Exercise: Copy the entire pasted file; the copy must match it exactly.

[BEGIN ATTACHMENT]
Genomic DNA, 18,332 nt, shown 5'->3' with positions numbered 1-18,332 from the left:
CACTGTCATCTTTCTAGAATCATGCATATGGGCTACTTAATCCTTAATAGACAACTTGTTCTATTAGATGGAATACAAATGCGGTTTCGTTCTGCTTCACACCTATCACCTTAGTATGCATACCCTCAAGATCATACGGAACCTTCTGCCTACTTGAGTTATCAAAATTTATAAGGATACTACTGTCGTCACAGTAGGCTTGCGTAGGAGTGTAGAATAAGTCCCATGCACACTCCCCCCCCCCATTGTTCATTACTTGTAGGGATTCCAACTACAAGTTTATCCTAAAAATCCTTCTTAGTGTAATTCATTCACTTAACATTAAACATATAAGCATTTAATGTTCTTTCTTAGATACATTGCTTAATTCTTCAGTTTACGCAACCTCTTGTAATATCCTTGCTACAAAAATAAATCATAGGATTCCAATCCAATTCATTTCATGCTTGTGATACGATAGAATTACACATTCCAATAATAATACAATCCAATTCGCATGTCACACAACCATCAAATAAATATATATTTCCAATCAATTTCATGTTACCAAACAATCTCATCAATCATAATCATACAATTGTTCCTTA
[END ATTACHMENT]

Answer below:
Genomic DNA, 18,332 nt, shown 5'->3' with positions numbered 1-18,332 from the left:
CACTGTCATCTTTCTAGAATCATGCATATGGGCTACTTAATCCTTAATAGACAACTTGTTCTATTAGATGGAATACAAATGCGGTTTCGTTCTGCTTCACACCTATCACCTTAGTATGCATACCCTCAAGATCATACGGAACCTTCTGCCTACTTGAGTTATCAAAATTTATAAGGATACTACTGTCGTCACAGTAGGCTTGCGTAGGAGTGTAGAATAAGTCCCATGCACACTCCCCCCCCCCATTGTTCATTACTTGTAGGGATTCCAACTACAAGTTTATCCTAAAAATCCTTCTTAGTGTAATTCATTCACTTAACATTAAACATATAAGCATTTAATGTTCTTTCTTAGATACATTGCTTAATTCTTCAGTTTACGCAACCTCTTGTAATATCCTTGCTACAAAAATAAATCATAGGATTCCAATCCAATTCATTTCATGCTTGTGATACGATAGAATTACACATTCCAATAATAATACAATCCAATTCGCATGTCACACAACCATCAAATAAATATATATTTCCAATCAATTTCATGTTACCAAACAATCTCATCAATCATAATCATACAATTGTTCCTTA